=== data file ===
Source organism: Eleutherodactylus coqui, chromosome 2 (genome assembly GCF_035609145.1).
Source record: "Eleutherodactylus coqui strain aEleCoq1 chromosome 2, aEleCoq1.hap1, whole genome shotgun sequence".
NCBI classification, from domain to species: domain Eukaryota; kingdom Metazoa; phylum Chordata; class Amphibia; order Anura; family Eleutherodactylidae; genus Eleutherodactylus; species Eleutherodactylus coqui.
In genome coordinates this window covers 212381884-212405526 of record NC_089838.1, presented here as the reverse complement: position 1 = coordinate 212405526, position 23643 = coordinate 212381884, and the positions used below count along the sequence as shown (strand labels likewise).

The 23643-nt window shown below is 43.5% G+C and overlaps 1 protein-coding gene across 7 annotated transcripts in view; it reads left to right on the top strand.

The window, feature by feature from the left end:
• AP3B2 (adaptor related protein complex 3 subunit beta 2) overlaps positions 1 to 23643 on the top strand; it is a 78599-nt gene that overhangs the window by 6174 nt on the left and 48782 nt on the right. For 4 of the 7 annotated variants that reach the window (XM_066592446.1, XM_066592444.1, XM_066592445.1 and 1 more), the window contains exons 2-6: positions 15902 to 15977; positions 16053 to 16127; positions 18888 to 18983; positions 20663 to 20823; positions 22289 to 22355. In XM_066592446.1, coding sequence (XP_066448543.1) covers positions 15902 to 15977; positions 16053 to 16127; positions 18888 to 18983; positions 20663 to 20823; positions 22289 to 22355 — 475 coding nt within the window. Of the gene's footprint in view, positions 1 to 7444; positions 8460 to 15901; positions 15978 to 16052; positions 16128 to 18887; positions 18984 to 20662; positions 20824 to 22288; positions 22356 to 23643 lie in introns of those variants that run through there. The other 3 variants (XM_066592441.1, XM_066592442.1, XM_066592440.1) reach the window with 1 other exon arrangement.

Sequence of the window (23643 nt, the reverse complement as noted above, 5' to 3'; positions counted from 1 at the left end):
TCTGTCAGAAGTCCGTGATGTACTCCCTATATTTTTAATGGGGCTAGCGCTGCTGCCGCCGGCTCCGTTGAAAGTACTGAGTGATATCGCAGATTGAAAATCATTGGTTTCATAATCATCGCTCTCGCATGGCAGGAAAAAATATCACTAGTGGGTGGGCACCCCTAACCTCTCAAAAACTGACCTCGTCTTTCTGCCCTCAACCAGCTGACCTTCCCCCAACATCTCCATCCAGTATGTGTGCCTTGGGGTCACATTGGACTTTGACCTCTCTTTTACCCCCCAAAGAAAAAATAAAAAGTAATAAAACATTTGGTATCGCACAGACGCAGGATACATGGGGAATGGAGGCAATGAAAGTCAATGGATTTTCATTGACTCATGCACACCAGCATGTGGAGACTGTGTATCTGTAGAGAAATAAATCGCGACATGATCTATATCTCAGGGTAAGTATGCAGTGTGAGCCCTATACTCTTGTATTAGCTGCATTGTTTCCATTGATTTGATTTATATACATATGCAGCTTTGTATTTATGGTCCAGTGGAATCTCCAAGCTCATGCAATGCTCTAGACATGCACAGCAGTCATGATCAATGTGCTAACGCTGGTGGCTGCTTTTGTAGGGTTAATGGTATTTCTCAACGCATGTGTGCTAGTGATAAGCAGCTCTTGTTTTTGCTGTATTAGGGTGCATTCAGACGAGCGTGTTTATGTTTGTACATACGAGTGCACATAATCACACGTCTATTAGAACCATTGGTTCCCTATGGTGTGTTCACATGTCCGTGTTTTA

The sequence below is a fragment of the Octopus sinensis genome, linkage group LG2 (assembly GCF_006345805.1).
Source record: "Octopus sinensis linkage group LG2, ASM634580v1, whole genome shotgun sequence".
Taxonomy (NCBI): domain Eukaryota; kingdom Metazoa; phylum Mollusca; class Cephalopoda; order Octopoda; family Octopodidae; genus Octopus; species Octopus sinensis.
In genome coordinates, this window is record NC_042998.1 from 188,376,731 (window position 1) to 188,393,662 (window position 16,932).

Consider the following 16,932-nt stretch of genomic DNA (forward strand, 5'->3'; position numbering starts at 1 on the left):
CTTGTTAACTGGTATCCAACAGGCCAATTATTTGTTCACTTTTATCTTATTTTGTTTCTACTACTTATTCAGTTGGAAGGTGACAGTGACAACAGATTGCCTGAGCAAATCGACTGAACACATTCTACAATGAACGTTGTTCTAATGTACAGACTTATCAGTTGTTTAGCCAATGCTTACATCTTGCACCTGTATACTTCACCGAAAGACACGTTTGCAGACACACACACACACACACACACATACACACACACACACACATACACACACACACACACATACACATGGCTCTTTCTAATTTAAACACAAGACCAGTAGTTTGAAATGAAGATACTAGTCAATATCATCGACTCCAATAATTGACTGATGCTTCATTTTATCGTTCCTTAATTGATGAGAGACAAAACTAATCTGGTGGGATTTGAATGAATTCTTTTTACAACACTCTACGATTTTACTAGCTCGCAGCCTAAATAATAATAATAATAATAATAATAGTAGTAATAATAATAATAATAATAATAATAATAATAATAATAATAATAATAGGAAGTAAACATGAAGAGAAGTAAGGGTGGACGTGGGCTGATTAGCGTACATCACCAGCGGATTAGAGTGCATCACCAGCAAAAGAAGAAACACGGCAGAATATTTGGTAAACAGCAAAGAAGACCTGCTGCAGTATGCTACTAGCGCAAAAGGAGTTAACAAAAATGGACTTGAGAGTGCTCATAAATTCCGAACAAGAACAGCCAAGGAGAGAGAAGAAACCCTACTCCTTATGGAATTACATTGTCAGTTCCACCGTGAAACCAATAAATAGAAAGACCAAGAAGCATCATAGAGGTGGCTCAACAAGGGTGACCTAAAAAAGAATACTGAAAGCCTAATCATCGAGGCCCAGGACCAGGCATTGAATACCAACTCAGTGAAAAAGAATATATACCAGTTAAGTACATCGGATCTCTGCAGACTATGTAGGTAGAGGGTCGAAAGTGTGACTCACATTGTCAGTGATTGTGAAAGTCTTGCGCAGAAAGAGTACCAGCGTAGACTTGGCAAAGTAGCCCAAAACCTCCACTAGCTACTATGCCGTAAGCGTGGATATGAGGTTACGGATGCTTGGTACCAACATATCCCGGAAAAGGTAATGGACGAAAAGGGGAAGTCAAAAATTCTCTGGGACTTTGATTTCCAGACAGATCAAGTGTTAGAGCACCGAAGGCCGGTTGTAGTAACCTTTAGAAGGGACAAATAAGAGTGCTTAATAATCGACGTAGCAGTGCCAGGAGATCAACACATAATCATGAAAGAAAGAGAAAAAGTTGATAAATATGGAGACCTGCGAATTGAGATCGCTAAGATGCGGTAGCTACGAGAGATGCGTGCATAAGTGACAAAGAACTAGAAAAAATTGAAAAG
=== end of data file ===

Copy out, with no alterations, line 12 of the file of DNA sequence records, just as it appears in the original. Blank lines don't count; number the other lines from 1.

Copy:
Taxonomy (NCBI): domain Eukaryota; kingdom Metazoa; phylum Mollusca; class Cephalopoda; order Octopoda; family Octopodidae; genus Octopus; species Octopus sinensis.